Image: A Kayaker Braves Large Waves As Hurricane Juan Approaches Halifax
Kayaker Mike Malley fights his way into the pounding surf created by Hurricane Juan at Lawrencetown Beach, Nova Scotia, on Sunday.
updated 9/28/2003 6:55:15 PM ET 2003-09-28T22:55:15

Hurricane Juan struck Nova Scotia late Sunday, forcing the evacuation of hundreds of people from low-lying areas, even as the storm was downgraded to a Category 1 hurricane.

THE STORM brought 80 mph winds and torrential rains, uprooting trees and knocking out power to significant areas of Halifax, the largest city on Canada’s east coast.

Downed tree limbs cartwheeled through city streets as massive oak trees were knocked over in a downtown park. Several cars were damaged.

Blackouts were reported throughout the city as rising water levels lapped at the pavement surrounding the Halifax harbor front.

“We think it’s pretty serious,” said Peter Bowyer, program manager of the Canadian Hurricane Center in Dartmouth, Nova Scotia.

By early Sunday evening, Juan was downgraded to a Category 1 hurricane, which has winds ranging from 74 mph to 95 mph.

The swirling storm system, measuring about 175 miles wide, was moving north at near 32 mph.

WARNINGS ISSUED

Canadian officials issued hurricane wind warnings for Nova Scotia.

The evacuation, part of a local state of emergency, began around 8 p.m. EDT as winds picked up and rain started to fall.

The storm was expected to track from Halifax through central Nova Scotia, losing its hurricane strength by the time it reached Prince Edward Island.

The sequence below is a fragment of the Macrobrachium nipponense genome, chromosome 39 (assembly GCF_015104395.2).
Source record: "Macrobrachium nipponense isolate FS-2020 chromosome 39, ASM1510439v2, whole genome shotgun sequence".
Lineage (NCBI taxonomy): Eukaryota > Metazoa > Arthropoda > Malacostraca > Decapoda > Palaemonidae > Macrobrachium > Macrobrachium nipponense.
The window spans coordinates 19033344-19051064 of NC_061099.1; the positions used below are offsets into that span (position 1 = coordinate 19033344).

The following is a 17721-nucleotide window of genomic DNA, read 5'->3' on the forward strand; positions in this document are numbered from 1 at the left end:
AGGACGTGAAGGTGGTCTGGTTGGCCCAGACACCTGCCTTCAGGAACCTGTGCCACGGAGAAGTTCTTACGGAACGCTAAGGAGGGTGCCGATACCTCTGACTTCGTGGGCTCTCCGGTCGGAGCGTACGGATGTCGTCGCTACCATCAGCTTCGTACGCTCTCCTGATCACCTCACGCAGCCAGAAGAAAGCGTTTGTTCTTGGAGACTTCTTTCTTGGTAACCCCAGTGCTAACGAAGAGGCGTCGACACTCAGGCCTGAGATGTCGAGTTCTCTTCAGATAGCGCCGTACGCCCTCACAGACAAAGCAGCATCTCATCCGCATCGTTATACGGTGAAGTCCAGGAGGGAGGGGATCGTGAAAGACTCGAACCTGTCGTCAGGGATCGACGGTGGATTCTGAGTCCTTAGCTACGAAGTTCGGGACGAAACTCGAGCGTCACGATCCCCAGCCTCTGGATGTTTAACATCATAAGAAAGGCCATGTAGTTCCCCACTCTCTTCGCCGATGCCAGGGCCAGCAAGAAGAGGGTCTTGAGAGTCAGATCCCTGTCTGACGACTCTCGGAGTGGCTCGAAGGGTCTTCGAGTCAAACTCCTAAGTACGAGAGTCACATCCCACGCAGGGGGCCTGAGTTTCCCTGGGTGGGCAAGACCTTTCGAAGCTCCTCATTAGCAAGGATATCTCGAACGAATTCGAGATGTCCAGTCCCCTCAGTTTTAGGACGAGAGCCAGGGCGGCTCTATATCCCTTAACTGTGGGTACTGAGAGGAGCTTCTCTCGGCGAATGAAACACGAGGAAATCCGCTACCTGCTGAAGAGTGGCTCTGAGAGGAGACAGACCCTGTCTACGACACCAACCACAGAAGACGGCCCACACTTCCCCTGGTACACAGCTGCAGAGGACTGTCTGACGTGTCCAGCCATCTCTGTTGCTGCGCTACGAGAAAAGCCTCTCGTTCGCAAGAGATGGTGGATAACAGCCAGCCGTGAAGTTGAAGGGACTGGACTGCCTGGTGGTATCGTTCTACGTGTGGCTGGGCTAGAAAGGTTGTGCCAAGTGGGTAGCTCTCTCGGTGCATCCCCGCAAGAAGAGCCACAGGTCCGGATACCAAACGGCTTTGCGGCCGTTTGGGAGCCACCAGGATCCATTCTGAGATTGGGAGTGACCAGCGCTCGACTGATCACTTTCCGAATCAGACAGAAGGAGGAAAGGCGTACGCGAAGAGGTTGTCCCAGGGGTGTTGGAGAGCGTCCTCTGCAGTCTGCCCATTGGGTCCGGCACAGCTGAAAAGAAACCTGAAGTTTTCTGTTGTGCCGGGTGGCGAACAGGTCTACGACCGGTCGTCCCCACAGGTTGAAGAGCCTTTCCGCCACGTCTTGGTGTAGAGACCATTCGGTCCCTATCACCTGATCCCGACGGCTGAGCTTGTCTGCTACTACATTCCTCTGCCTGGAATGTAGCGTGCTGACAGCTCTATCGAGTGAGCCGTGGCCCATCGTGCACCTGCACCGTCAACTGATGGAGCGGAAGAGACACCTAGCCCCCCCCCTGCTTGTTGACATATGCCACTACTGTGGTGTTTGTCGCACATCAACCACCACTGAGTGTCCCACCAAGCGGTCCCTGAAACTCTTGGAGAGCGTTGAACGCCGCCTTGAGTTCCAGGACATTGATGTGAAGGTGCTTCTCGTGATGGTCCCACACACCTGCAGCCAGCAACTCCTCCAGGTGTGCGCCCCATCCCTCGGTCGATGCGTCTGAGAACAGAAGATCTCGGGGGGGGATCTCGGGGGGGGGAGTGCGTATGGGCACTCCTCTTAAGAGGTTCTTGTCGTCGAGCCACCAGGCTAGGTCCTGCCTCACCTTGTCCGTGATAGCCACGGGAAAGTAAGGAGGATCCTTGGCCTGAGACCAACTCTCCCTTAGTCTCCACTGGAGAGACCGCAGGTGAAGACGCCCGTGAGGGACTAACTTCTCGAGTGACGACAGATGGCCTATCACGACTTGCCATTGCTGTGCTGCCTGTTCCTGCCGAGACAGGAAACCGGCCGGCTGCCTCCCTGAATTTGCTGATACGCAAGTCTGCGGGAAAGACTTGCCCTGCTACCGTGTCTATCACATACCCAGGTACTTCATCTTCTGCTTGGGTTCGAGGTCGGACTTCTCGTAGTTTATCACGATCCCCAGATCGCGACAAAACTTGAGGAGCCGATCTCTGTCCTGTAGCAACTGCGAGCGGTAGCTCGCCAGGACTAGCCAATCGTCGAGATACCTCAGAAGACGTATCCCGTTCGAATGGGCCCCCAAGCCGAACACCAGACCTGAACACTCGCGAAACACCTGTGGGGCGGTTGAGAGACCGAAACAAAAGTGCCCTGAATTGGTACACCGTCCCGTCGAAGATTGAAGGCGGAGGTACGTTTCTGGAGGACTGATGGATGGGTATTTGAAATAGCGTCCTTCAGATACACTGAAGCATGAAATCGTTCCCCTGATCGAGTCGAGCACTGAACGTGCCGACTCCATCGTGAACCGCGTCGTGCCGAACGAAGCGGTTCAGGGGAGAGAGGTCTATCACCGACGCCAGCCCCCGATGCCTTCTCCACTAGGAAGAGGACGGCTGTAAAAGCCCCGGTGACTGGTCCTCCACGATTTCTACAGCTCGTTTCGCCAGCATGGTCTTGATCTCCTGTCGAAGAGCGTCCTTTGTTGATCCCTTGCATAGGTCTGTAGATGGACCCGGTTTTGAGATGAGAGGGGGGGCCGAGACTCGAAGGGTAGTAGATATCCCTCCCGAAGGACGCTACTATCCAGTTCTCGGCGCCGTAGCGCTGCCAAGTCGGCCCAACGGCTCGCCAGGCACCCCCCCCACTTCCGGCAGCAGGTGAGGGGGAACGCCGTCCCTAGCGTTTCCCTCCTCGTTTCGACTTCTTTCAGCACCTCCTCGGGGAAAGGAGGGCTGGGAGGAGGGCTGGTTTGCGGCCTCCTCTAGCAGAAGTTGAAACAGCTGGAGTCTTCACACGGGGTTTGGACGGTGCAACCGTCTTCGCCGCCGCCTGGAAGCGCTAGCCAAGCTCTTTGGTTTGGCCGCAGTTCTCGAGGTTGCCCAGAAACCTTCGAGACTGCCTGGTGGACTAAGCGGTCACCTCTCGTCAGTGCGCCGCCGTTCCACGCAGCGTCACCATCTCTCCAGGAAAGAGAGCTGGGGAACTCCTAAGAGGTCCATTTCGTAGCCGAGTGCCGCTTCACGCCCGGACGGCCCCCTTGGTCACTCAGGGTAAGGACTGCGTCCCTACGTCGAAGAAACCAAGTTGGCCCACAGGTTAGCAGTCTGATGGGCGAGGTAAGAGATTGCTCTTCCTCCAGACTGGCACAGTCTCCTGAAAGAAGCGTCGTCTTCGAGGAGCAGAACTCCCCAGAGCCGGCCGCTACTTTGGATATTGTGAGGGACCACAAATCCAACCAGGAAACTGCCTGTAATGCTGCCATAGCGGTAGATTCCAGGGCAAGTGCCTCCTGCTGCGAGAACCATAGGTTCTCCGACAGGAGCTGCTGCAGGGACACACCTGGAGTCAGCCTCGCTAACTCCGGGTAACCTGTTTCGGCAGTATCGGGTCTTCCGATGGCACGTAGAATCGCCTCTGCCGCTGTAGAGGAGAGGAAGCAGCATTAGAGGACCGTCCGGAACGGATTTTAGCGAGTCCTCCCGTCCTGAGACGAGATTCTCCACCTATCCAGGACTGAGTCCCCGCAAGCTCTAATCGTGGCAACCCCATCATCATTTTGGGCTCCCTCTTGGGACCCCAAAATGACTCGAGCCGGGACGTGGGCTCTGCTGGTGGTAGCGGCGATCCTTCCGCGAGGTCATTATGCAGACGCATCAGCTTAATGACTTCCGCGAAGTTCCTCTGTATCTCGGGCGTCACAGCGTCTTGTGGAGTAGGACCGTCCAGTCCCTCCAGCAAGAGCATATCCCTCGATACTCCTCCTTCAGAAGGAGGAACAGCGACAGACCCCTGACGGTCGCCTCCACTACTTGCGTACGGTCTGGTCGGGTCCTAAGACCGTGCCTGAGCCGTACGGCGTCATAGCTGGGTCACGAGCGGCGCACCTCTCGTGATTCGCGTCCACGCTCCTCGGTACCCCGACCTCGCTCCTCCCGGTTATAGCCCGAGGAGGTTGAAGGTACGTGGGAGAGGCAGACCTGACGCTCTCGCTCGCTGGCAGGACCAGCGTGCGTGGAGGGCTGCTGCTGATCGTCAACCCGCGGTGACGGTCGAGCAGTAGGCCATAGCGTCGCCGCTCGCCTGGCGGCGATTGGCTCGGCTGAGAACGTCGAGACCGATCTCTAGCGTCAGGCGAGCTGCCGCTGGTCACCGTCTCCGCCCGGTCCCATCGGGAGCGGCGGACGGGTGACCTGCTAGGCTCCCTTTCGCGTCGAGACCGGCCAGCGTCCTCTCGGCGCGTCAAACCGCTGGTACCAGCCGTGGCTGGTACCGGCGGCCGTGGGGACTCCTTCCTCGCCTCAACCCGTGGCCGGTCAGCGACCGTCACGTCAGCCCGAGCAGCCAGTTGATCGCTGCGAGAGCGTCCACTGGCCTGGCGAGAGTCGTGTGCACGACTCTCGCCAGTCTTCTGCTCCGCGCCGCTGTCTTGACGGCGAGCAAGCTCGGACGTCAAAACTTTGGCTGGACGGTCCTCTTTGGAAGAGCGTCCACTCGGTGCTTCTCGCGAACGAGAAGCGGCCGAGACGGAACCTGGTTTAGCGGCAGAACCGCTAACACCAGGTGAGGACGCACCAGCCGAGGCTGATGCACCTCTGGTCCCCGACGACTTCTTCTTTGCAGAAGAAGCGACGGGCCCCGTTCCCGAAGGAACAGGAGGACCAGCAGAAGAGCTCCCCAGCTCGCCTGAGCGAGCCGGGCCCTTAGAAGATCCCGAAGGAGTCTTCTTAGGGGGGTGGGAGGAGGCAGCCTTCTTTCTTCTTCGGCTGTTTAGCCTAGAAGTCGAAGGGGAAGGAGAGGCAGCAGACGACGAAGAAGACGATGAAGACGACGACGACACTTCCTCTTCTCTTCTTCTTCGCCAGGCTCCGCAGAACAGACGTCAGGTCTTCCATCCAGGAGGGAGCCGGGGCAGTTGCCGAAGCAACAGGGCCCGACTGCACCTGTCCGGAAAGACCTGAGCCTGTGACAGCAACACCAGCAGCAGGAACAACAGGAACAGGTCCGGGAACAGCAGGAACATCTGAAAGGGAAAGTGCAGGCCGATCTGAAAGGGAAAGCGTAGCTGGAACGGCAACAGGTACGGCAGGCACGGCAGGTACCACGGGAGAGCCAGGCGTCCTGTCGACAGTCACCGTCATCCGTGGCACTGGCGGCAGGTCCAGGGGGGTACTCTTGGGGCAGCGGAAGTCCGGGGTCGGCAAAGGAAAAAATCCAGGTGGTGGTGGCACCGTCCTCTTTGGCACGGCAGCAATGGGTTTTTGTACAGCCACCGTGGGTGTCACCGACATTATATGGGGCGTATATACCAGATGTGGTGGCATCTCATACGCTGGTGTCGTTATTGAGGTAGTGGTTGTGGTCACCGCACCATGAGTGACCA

A storm surge warning for waves over three feet was issued for the Halifax area and communities west of the city, including those along the picturesque south shore near Mahone Bay.

Meteorologists warned of coastal flooding, even in downtown Halifax, as the arrival of Juan was expected to coincide with high tide.

Margaret Murphy, spokeswoman for Nova Scotia Power, said crews were on standby to deal with any power outages.

The last hurricane to hit Nova Scotia was Gustav on Sept. 12, 2002. It caused little damage, though it dumped nearly 4 inches of rain and had wind speeds of over 75 mph.

Meanwhile, Tropical Storm Kate swirled in the Atlantic far from land, a day after forming. Its center was about 1,240 miles southwest of Lajes in the Azores Islands. At 11 p.m., Kate had maximum sustained winds near 60 mph and was moving north northeast near 12 mph.

Juan arrives a week after Hurricane Isabel hit the U.S. coast, killing 40 people from North Carolina to New Jersey and knocking out electrical service to 6 million customers as far north as New York. About 166,000 customers in the hardest-hit areas of Virginia and North Carolina remained without power Sunday, said Dominion Virginia Power, the area’s dominant utility.

The Atlantic hurricane season began June 1 and runs through Nov. 30.

© 2003 Associated Press. All rights reserved. This material may not be published, broadcast, rewritten or redistributed.

© 2012 The Associated Press. All rights reserved. This material may not be published, broadcast, rewritten or redistributed.

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